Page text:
Pop star Lady Gaga is weeks away from headlining the Super Bowl Halftime Show, but one report says she won't be able to talk about the election or President-elect Donald Trump, who will be inaugurated as president by the time of the show. According to Entertainment Tonight, citing an unnamed source, Gaga will not be allowed to talk about politics,...
SSO’s Grapes & Escapes gets a ‘Clue’
SSO’s Grapes & Escapes gets a ‘Clue’

Contact this contributing writer at bturner004@woh.rr.com. No dinner plans for Saturday, Feb. 4? The Springfield Symphony Orchestra will gladly offer a “Clue.” The annual Grapes & Escapes fundraiser turns to colorful characters and daring detectives for its 2017 theme with a beloved board game as its inspiration — “Clue: The...
Burt Reynolds to auction replica 'Smokey and the Bandit' Trans-Am
Burt Reynolds to auction replica 'Smokey and the Bandit' Trans-Am

Remember the iconic muscle car driven by Burt Reynolds in the kitchy yet classic 1977 movie Smokey and the Bandit? Who wouldn't want to own a Trans-Am just like it? Bidders will get their chance Friday at an auction in Arizona, MSN Autos reports.  A listing for the Barrett-Jackson sale in Scottsdale shows a Pro-Touring Firebird...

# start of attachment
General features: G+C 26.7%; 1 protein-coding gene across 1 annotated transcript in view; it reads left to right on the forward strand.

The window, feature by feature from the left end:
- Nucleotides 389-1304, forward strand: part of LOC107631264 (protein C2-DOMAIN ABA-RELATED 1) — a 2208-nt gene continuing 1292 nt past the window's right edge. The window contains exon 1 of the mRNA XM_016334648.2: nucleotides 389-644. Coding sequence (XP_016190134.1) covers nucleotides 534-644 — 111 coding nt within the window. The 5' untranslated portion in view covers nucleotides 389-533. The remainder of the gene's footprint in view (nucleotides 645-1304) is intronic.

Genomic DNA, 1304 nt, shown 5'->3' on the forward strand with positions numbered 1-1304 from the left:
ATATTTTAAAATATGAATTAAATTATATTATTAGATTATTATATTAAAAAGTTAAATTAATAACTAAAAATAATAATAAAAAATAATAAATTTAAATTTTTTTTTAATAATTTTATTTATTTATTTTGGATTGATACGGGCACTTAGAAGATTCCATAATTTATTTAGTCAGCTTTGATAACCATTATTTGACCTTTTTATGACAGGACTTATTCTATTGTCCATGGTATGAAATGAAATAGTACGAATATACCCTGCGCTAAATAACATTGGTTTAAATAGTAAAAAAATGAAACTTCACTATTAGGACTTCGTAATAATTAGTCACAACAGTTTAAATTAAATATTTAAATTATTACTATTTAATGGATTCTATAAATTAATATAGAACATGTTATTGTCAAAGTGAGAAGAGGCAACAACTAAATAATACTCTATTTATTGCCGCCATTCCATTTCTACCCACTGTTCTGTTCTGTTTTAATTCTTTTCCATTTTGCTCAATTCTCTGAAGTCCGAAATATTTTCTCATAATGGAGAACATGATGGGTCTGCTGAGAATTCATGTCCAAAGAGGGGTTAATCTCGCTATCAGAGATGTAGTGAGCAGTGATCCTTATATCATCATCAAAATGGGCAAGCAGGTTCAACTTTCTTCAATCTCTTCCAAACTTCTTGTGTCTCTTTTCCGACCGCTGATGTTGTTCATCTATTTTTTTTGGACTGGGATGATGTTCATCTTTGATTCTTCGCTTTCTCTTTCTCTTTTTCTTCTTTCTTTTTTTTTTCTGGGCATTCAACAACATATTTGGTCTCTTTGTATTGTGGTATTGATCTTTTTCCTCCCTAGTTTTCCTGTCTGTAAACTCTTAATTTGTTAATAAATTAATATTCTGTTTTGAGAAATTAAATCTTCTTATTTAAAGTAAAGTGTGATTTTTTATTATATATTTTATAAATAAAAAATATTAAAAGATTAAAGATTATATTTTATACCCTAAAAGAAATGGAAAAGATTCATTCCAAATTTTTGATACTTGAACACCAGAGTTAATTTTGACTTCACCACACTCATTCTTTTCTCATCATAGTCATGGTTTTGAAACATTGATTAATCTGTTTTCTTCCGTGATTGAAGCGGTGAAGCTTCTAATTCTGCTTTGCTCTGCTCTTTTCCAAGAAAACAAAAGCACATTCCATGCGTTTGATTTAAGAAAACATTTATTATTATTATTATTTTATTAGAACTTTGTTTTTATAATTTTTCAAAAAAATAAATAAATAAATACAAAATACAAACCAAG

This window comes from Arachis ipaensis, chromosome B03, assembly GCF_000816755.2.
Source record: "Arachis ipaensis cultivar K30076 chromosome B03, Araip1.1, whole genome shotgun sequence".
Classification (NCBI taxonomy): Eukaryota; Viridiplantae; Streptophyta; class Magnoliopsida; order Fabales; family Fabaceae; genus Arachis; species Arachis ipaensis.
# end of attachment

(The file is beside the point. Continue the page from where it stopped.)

Report: Jennifer Holliday pulls out of Trump inauguration concert
Report: Jennifer Holliday pulls out of Trump inauguration concert

Holliday retweeted The Wrap's report on her Twitter account.In a letter addressed to "my beloved LGBT community," Holliday explained why she initially accepted the invitation to perform at the inauguration, saying she wanted to perform for the people, not for Trump. But after a vocal backlash, Holliday has decided not to perform.  According...
Children remember your words for the rest of their lives

“Parentspeak - What’s Wrong with How We Talk to Our Children — and What to Say Instead” by Jennifer Lehr (Workman, 276 pages, $14.95) We’ve all seen it. And heard it. In public places, watching parents interact with their children, what’s being said and done. Heck, maybe they were your own kids and you are evaluating...
More Stories